Section 216(h)(1)(B) of the Act, 42 U.S.C. § 416(h)(1)(B),2 however, provides that a woman who is not the legal widow of the deceased wage earner may receive mother's benefits if the woman "went through a marriage ceremony with" the deceased wage earner "which but for a legal impediment not known to the applicant at the time of the marriage" would have constituted a valid marriage. Section 42 U.S.C. § 416(h)(1)(B) requires the applicant and the deceased wage earner to be "living in the same household" at the time of the wage earner's death. While providing for mother's benefits to "deemed widows," section 416(h)(1)(B) states that the deemed widow's entitlement to mother's benefits shall terminate once the legal widow applies for widow's benefits.


Thus, under section 416(h)(1)(B), Vera Burnett was eligible as a "deemed widow" to collect mother's benefits despite the fact that her marriage to Willie Burnett was invalid. Once Ella Marie Rawls appeared to claim widow's benefits, however, Vera Burnett's entitlement to mother's benefits terminated.



The issues to be decided on this appeal are (1) whether Vera Burnett, or Ella Marie Rawls is the "legal" widow of Willie Burnett for Social Security purposes, and (2) whether the due process clause of the fifth amendment to the United States Constitution is violated by the provision in the Social Security Act which requires that mother's benefits received by a "deemed" surviving spouse must be terminated when a "legal" surviving spouse applies for widow's benefits.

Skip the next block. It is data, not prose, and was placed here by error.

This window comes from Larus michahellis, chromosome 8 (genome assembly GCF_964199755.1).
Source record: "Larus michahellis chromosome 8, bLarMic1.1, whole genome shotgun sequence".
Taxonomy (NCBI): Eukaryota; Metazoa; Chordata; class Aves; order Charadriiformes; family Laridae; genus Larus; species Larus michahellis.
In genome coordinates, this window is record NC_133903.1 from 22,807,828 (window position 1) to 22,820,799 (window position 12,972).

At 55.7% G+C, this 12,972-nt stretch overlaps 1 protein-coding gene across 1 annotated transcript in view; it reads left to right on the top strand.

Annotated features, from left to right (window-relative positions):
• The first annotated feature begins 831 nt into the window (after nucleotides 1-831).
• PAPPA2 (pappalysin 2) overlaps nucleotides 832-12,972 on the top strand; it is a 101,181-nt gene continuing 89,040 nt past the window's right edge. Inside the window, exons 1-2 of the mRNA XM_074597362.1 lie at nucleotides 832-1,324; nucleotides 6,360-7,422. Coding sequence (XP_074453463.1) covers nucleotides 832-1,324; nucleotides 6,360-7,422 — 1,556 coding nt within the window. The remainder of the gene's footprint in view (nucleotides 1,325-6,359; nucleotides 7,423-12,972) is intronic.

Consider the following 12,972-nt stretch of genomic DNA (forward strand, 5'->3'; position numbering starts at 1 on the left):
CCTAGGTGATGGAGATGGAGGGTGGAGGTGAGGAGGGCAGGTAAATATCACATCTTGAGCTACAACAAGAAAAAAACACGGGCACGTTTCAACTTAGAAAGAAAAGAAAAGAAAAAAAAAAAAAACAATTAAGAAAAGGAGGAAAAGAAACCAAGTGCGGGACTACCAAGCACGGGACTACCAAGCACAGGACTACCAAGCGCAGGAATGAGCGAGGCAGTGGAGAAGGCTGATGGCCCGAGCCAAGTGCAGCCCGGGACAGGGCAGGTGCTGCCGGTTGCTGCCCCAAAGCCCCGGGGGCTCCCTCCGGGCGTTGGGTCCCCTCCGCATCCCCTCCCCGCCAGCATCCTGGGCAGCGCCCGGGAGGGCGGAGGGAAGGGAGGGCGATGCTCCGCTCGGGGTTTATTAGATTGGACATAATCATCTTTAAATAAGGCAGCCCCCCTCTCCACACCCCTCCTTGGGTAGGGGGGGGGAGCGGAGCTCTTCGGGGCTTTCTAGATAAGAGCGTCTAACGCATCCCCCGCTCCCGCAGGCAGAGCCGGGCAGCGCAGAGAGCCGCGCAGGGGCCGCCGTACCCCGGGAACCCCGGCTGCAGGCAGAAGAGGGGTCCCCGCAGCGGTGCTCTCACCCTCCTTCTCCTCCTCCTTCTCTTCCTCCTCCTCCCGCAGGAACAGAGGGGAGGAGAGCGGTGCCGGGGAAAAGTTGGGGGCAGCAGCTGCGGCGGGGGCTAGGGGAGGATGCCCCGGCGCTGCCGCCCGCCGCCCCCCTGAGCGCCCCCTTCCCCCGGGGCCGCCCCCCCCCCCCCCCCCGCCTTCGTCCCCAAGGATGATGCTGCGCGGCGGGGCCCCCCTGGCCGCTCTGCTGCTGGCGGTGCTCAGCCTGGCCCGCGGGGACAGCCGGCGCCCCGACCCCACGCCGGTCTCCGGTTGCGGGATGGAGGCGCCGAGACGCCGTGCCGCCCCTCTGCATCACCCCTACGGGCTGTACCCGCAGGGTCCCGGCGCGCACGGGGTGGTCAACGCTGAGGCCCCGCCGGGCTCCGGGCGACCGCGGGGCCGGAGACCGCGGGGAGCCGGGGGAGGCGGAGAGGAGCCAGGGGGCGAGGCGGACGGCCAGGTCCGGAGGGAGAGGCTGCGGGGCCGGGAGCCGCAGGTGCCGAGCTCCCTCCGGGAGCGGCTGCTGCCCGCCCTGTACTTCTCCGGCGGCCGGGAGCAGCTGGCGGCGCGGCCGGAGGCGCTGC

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Vera Burnett argues that she is entitled to mother's benefits as the legal widow of Willie Burnett. She explains that Georgia follows the general rule that if one party to a marriage has a previous unresolved marriage, then that party is unable to contract a subsequent valid marriage, and the later marriage is void from the beginning. She points out, however, that in 1952, the Georgia Legislature, in promulgating Georgia Code Annotated section 53-601,3 carved out an exception to the common-law rule. Under section 53-601, a marriage otherwise void because of a legal impediment, may not be annulled where a child has been born or will be born of the marriage. Under this statute, if a child has been born of the marriage, the proper procedure is to obtain a divorce rather than an annulment. Ga. Code Ann. § 53-602.4 From this statute, plaintiff postulates that the legislature intended to confer validity upon this category of marriages otherwise void because of a legal impediment. Thus, plaintiff concludes that she is entitled to mother's benefits as the legal widow of Willie Burnett, rather than as a "deemed widow."